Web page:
What is proactive healthcare?
Proactive healthcare involves continually taking steps to maintain good health before illness or injury occurs. By working to prevent the occurrence of disease, illness or injury; this model for self-care is better for our health care system and ourselves.
When we take action to monitor and manage our health, we reduce our dependence on our health care providers to manage our illness.
It’s easier to maintain good health than manage sickness.
What is reactive health care?
Reactive health is managing our illness, disease or injury which is more likely to involve surgery, medication, hospital stays, ER visits, chronic pain management, time away from work and a less active and happy life.
Proactive health tips:
- Schedule regular visits to your primary physician, dentist and chiropractor
- Maintain a healthy weight
- Monitor your blood pressure and have your blood tested as recommended
- Regularly perform self-examinations
- Take steps to boost your immune system with vitamin C and antioxidants
- Avoid pollution and toxins in and outside your home
- Stretch and exercise regularly
- Avoid processed foods
- Stay hydrated, drinking plenty of water
- Get restful sleep
- Practice stress management techniques
Final considerations about proactive or preventative self-care:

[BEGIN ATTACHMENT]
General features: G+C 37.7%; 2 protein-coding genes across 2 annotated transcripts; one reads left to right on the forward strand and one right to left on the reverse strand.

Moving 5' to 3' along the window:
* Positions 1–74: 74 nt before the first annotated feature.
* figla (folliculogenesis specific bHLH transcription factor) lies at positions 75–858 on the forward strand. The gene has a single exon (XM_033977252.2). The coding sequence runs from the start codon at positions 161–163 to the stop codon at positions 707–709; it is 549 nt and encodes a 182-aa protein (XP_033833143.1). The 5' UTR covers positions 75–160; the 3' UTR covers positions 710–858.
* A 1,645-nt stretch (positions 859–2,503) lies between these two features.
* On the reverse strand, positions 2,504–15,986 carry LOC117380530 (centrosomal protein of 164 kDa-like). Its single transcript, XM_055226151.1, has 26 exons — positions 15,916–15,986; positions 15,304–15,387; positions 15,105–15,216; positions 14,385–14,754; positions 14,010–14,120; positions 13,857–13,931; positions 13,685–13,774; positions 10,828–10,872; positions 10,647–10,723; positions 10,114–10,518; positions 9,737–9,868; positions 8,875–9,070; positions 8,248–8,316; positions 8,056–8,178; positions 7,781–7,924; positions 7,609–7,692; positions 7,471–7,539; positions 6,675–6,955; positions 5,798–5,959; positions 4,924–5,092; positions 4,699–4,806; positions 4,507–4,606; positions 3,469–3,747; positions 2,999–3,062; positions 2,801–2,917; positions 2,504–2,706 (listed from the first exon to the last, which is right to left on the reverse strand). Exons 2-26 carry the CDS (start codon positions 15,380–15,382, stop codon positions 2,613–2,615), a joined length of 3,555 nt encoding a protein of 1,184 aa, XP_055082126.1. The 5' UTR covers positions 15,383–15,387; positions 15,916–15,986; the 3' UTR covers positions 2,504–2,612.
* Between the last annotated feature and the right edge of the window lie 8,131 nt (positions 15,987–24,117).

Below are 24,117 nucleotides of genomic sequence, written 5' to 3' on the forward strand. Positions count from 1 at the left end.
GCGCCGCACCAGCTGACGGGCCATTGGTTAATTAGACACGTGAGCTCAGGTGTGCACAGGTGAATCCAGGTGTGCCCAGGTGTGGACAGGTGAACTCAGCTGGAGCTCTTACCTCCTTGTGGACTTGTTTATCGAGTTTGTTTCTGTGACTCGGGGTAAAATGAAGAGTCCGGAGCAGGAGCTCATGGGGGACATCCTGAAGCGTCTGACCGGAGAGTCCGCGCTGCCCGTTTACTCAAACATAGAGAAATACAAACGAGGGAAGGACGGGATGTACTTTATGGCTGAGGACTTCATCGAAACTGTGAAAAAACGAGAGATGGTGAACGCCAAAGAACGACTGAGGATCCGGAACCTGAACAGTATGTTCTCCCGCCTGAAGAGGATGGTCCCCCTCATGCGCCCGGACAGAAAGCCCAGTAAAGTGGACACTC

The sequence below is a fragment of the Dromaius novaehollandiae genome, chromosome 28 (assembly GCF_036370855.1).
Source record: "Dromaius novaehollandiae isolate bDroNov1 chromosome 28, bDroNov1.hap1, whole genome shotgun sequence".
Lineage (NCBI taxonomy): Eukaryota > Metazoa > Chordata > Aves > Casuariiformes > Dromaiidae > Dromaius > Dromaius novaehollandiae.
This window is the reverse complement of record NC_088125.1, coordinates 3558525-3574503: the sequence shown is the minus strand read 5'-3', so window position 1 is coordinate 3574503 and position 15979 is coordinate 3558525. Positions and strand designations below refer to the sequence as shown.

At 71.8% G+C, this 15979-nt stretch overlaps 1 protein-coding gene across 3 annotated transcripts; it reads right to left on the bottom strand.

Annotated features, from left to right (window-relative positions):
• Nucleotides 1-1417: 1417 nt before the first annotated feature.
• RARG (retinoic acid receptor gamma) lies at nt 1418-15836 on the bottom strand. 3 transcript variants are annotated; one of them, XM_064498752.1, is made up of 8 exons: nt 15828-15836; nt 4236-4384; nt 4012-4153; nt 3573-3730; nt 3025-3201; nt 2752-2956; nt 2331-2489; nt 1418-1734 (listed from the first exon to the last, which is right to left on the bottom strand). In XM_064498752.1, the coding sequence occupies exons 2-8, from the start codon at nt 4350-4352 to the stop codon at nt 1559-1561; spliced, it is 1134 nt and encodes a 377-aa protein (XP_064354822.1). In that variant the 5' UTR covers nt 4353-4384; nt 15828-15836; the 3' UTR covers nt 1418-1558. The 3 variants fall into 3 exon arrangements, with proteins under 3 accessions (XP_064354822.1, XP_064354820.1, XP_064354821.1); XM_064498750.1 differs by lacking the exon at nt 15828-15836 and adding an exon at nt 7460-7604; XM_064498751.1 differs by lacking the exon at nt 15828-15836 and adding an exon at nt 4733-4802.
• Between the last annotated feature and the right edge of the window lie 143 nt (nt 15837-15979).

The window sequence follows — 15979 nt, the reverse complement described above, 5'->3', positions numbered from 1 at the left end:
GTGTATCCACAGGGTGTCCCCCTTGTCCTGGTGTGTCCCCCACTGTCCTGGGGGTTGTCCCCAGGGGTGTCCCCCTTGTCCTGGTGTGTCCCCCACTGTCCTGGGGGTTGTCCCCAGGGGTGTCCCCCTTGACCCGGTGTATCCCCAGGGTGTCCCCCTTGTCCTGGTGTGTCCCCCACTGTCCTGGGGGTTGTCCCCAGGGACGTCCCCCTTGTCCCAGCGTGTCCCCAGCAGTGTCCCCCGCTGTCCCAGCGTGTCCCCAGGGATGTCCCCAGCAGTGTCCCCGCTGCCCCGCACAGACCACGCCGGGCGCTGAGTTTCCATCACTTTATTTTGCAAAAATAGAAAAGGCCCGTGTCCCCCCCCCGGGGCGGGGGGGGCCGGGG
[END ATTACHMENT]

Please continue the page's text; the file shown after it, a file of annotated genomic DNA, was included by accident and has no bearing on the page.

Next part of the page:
- You will be better able to avoid potential health problems
- You will more likely to detect early symptoms of disease or illness
- Early detection may help with treatment of your illness or injury
Regular chiropractic care is an important element of a preventative health care approach. We would like to be your partners in your proactive health strategy: Please call us to schedule your appointment and to discuss your wellness plan. 519-258-8544
Some people who have never visited a chiropractor may ask: Is a chiropractic adjustment safe?
Chiropractic is widely recognized as one of the safest, non-invasive and drug-free options available for relief and symptom improvement for a wide variety of physical ailments.
Chiropractic care has an excellent safety record, although it’s important to note that no medical treatment is completely risk-free of adverse affects.
While most patients experience relief after a chiropractic adjustment, some people may feel:
- Slight discomfort, mild soreness or brief pain which generally lasts no longer than 24 hours
It’s important to us that all patients are confident and informed. If you are considering chiropractic care and have concerns, please reach out to us: 519-258-8544
 Senstad O, et al. Frequency and characteristics of side effects of spinal manipulative therapy. Spine 1997 Feb 15;435-440.